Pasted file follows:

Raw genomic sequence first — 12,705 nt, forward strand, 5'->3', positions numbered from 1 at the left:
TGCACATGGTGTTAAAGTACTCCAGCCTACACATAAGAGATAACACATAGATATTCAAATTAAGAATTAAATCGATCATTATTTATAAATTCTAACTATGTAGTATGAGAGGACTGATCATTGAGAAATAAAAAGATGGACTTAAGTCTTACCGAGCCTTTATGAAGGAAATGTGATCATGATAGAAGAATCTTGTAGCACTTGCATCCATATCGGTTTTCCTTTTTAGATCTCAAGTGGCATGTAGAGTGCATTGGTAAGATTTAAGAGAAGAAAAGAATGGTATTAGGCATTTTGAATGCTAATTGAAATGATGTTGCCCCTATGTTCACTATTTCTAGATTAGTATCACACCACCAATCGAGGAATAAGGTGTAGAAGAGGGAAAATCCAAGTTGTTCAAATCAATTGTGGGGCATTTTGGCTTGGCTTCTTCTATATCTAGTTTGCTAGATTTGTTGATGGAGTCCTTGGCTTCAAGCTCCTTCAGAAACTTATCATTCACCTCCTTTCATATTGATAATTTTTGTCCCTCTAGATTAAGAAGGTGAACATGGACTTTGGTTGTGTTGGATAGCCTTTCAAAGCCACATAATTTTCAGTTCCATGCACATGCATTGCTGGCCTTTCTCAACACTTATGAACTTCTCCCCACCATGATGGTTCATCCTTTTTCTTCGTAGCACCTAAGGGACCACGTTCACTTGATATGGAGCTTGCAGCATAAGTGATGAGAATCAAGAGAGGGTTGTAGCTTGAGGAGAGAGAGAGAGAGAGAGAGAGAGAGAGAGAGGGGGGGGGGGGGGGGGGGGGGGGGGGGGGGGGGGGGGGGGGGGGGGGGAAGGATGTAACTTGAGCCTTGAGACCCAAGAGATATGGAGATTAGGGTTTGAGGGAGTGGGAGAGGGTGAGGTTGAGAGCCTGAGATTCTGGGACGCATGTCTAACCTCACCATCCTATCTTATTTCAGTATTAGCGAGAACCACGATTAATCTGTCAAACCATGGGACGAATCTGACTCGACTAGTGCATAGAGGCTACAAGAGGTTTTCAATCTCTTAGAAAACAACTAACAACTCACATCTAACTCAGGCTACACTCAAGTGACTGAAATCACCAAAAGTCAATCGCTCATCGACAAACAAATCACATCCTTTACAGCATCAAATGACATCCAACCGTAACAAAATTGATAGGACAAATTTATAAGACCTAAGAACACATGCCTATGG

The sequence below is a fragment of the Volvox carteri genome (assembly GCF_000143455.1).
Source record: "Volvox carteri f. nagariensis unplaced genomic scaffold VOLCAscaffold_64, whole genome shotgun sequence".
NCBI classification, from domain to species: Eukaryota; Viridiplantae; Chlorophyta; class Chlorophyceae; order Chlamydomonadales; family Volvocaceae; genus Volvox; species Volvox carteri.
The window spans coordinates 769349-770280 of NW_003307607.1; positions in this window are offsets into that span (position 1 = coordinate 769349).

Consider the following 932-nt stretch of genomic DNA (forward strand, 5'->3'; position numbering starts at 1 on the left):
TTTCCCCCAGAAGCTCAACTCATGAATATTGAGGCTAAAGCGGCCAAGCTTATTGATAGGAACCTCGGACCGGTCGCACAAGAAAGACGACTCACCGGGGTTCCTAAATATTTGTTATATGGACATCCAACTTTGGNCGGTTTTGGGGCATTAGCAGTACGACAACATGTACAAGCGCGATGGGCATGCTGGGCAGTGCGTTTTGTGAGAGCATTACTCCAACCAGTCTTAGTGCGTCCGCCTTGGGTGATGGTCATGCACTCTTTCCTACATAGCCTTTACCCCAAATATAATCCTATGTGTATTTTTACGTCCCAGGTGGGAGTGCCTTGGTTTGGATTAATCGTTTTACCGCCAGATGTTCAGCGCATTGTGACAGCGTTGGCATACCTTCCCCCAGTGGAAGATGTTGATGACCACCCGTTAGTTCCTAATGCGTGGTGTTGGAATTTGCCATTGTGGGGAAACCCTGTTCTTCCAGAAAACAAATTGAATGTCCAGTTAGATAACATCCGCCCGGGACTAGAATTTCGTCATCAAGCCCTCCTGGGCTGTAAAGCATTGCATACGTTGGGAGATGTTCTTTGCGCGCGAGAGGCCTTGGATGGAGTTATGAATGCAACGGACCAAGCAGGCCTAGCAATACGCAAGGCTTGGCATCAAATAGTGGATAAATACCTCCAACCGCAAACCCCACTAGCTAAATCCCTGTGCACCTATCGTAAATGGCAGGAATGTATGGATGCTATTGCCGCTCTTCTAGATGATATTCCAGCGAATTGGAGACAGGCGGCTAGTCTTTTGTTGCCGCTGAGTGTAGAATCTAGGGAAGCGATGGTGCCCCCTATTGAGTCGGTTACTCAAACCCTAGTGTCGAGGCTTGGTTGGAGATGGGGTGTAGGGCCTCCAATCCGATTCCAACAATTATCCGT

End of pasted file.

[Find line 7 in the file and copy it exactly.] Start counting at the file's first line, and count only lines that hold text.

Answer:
Consider the following 932-nt stretch of genomic DNA (forward strand, 5'->3'; position numbering starts at 1 on the left):